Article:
EVENT Jun 30
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CFP for Postcolonial Interventions Vol. V, Issue 2 (June 2020)

Categories: Postcolonial, Hispanic & Latino, Interdisciplinary, Genre & Form, Popular Culture, Literary Theory, World Literatures, Adventure & Travel Writing, Children's Literature, Comics & Graphic Novels, Drama, Narratology, Poetry, Aesthetics, Anthropology/Sociology, Classical Studies, Cultural Studies, Environmental Studies, Film, TV, & Media, Food Studies, History, Philosophy, African & African Diasporas, Asian & Asian Diasporas, Australian Literature, Canadian Literature, Caribbean & Caribbean Diasporas, Indian Subcontinent, Eastern European, Mediterranean, Middle East, Native American, Scandinavian, Pacific Literature, Miscellaneous
Event Date: 2020-06-30 Abstract Due: 2020-02-29

There are two ways of defining what we mean by the precariat. One is to say it is a distinctive socio-economic group, so that by definition a person is in it or not in it. This is useful in terms of images and analyses, and it allows us to use what Max Weber called an ‘ideal type’. In this spirit, the precariat could be described as a neologism that combines an adjective ‘precarious’ and a related noun ‘proletariat’.

 – Guy Standing

Globalisation has generated new forms of insecure communities across the world, cutting across usual divisions of first and third world, but buttressed nevertheless by various forms of divisions fostered by considerations of gender, race, ethnicity, age, educational qualifications and so on. The ‘precariat’ is a term that seeks to identify this insecure, vulnerable and fragmented population while being mindful of its inherent fluidity and heterogeneity. The postcolonial world, deeply enmeshed in the dynamics of global capital, has been affected by the rise of the precariat as well. Migrants labourers, refugees, victims of ethnic and religious persecutions, agricultural labourers or farmers burdened with loans, populations subjected to draconian treatment by states, citizens who become subjected to unforeseen retrenchments, adivasis or aboriginal communities who are suddenly deprived of their lands, people who destituted and displaced by supposed developmental projects or environmental disasters brought about by unchecked development -  may all be identified as the postcolonial precariat. The next issue of Postcolonial Interventions invites papers that would focus on the literary and cultural representations of the postcolonial precariat, and the vortex of concerns surrounding the emerging and evolving forms of precarity.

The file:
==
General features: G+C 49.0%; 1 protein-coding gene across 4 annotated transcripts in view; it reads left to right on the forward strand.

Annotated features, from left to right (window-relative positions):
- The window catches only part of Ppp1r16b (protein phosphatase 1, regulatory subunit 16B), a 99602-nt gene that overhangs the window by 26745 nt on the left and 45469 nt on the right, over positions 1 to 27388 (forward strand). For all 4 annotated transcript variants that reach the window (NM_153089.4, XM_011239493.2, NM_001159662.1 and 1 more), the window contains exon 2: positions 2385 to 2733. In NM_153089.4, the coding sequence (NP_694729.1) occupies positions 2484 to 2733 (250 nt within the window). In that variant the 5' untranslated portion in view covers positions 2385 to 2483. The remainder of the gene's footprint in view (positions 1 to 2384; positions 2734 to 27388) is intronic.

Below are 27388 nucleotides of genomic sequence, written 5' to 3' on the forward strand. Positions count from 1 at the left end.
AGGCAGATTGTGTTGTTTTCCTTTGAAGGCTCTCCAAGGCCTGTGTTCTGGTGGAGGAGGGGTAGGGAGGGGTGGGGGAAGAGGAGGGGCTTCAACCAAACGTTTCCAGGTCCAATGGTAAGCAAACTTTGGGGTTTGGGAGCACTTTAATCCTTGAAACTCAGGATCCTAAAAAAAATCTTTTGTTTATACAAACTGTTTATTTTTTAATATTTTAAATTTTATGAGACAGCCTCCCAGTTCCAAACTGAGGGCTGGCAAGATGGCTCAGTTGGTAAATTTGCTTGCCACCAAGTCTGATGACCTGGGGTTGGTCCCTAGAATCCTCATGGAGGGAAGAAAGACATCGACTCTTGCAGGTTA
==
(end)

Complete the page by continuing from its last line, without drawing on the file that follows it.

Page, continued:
The General Section will also feature papers focusing on issues and concerns associated with the broader domain of postcolonial studies as a whole.

Reviews and or Interviews related to academic publications and author and critics associated with postcolonial studies are also welcome.

Please send your submissions to postcolonialinterventions@gmail.com within 28 February 2020 in accordance with the following guidelines:

Articles must be original and unpublished. Submission will imply that it is not being considered for publication elsewhere.Written in Times New Roman 12, double spaced with 1″ margin on all sides, in doc/docx format.
Between 4000-7000 words, inclusive of all citations.
With in-text citations and a Works Cited list complying with Chicago Manual of Style specifications.
A separate cover page should include the author’s name, designation, an abstract of 250 words with a maximum of 5 keywords and a short bio-note of 50 words.
The main article should not in any way contain the author’s name. Otherwise the article will not be considered.
Reviews also need to follow the aforementioned guidelines. However, word limit for reviews is 1500 words.
The contributors are responsible for obtaining permission to reproduce any material, including photographs and illustrations for which they do not hold copyright.
Please visit postcolonialinterventions.com for further details.



Dr. Abin Chakraborty